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March–April 2022

Welcome to the The NDT Technician (TNT) newsletter! In this bimonthly email, we’ll round up the latest news and resources especially curated for the NDT inspector. Have a suggestion or feedback? Contact the editor Jill Ross at jross@asnt.org.  

What Would You Do? An Ethical Scenario

Pathways from NDT Level II

to Level III 

Are you interested in someday becoming a Level III? There are many possible pathways that can lead to this goal. This article provides a general guideline to the skills and competencies that are needed to become a successful Level III. 

 

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Bonus: Want to learn more? View the on-demand webinar “Responsible Level 3 Duties and Authorities per

NAS 410” presented by Toni Bailey, owner of TB3 NDT Consulting LLC.

 

Watch Now

What Would You Do?

An Ethical Scenario

A new column in Materials Evaluation presents an ethics scenario regarding the validation and documentation of work experience for initial NDT qualification, along with examples of potentially unethical behavior when proving the validity of documentation.

 

Click the button below to join the discussion!

 

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The NDT Technician. ASNT Members Discuss Enhancing CWI Credential

ASNT Pulse Blog.  A Deep Dive into Underwater NDT.

ASNT Members Discuss Enhancing CWI Credential

This article from AWS features interviews with three ASNT NDT Level IIIs:

James Bowen; John Chen, PhD, who is ASNT Secretary/Treasurer and Technical Editor of Materials Evaluation; and Ricky Morgan, who is an ASNT Past President and current member of the Technicians Advisory Committee. In the article they discuss ASNT certifications that enhance the CWI credential.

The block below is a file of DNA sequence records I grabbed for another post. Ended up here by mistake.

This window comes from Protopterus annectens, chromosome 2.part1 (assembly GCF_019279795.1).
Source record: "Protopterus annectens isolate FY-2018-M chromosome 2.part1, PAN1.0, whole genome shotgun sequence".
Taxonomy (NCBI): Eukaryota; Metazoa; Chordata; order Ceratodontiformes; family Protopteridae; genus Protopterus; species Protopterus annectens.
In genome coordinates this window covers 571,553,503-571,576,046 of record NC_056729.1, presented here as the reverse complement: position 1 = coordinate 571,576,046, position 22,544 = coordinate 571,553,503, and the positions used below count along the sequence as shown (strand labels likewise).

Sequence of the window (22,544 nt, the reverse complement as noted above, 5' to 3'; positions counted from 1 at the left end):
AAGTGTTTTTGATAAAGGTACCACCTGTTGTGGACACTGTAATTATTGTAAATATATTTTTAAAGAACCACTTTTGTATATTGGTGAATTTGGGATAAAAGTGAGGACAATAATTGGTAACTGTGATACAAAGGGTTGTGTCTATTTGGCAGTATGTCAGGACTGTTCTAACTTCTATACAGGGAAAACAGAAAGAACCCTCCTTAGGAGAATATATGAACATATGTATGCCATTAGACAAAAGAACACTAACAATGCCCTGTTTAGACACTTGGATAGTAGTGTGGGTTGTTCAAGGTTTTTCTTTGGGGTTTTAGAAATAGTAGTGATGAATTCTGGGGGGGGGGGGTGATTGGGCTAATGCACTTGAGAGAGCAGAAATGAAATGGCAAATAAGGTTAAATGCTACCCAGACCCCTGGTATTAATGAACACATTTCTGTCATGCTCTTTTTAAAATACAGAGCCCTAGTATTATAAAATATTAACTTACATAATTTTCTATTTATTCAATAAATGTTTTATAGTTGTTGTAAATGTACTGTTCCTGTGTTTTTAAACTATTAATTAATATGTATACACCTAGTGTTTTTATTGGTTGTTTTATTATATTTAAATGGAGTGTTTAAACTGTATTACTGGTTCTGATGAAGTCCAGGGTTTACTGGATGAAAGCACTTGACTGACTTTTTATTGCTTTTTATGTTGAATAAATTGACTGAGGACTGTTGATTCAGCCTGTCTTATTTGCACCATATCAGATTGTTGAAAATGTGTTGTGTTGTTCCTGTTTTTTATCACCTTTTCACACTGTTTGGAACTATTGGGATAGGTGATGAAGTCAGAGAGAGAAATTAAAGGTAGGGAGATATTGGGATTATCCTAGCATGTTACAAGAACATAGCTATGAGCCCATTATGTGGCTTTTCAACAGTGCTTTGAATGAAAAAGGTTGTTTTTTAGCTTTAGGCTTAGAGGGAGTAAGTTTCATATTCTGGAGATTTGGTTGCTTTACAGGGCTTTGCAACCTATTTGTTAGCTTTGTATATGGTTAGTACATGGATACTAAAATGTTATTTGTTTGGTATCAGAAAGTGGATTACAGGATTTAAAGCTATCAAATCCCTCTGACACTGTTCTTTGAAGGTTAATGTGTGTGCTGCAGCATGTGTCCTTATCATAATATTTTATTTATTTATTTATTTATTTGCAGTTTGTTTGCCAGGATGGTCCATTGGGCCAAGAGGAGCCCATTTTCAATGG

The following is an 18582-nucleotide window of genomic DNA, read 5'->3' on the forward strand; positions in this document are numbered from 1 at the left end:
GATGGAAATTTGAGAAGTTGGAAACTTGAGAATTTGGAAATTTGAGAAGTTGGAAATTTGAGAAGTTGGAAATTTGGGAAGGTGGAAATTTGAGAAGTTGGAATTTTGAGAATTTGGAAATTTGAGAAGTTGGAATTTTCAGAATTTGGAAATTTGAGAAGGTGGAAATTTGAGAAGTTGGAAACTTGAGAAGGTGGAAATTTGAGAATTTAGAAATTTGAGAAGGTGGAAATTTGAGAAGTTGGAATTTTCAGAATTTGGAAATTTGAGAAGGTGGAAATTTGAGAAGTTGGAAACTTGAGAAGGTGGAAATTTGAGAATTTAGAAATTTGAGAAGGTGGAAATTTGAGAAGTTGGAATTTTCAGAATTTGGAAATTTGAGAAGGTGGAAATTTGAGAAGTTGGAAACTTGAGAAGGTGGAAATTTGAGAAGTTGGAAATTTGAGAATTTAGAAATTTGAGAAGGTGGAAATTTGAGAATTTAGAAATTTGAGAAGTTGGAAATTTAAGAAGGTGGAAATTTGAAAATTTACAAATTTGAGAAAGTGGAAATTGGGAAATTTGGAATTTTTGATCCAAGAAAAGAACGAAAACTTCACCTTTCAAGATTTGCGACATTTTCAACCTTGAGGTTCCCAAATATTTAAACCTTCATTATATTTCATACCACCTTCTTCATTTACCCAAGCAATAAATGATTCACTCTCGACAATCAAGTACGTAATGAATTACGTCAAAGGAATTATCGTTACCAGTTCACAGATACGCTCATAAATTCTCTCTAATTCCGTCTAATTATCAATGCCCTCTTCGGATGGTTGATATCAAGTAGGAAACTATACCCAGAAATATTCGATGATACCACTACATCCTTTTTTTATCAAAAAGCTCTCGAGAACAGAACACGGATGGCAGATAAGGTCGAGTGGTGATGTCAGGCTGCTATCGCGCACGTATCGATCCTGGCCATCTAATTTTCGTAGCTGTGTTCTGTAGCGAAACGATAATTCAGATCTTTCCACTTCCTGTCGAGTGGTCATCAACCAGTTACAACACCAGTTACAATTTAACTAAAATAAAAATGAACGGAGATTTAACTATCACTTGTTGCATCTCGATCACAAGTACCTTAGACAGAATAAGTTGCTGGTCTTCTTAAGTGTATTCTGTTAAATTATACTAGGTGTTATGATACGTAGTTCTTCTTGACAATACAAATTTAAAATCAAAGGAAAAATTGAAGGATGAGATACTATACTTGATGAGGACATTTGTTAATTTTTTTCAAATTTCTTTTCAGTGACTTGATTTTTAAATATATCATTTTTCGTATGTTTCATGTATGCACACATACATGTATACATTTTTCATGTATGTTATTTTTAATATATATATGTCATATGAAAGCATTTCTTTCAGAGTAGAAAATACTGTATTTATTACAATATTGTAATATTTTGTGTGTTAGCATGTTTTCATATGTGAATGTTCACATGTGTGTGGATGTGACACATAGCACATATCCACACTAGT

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A Deep Dive

into Underwater NDT

In this episode of Chat NDT with ASNT, Josh de Monbrun, chair of ASNT’s Underwater NDT Committee, talks about the current methods and technologies used in underwater NDT, different paths to becoming an underwater inspector, and the future of the industry.

 

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Free On-Demand Webinar on TFM/FMC with ASNT Learn.

ASNT Learn

Free On-Demand Webinar

on TFM/FMC

Learn more about the total focusing method (TFM) and full matrix capture (FMC) in this free on-demand webinar! Alan Caulder, vice president of sales at Advanced OEM Solutions/The Phased Array Co., explains the basics of TFM/FMC, including the synthetic aperture focusing technique, half matrix capture, and plane wave imaging, as well as an overview of the recent advancements in TFM and FMC techniques.

 

Watch Now

Verifying Exotic Materials

Using XRF

Modern X-ray fluorescence spectroscopy (XRF) instruments and software can easily characterize common alloys; however, less common alloys, such as nickel superalloys and uraniums, present a greater analytical hurdle. This article explains how standardization adjustments through software improvements can increase testing accuracy for these uncommon alloys.

 

Learn More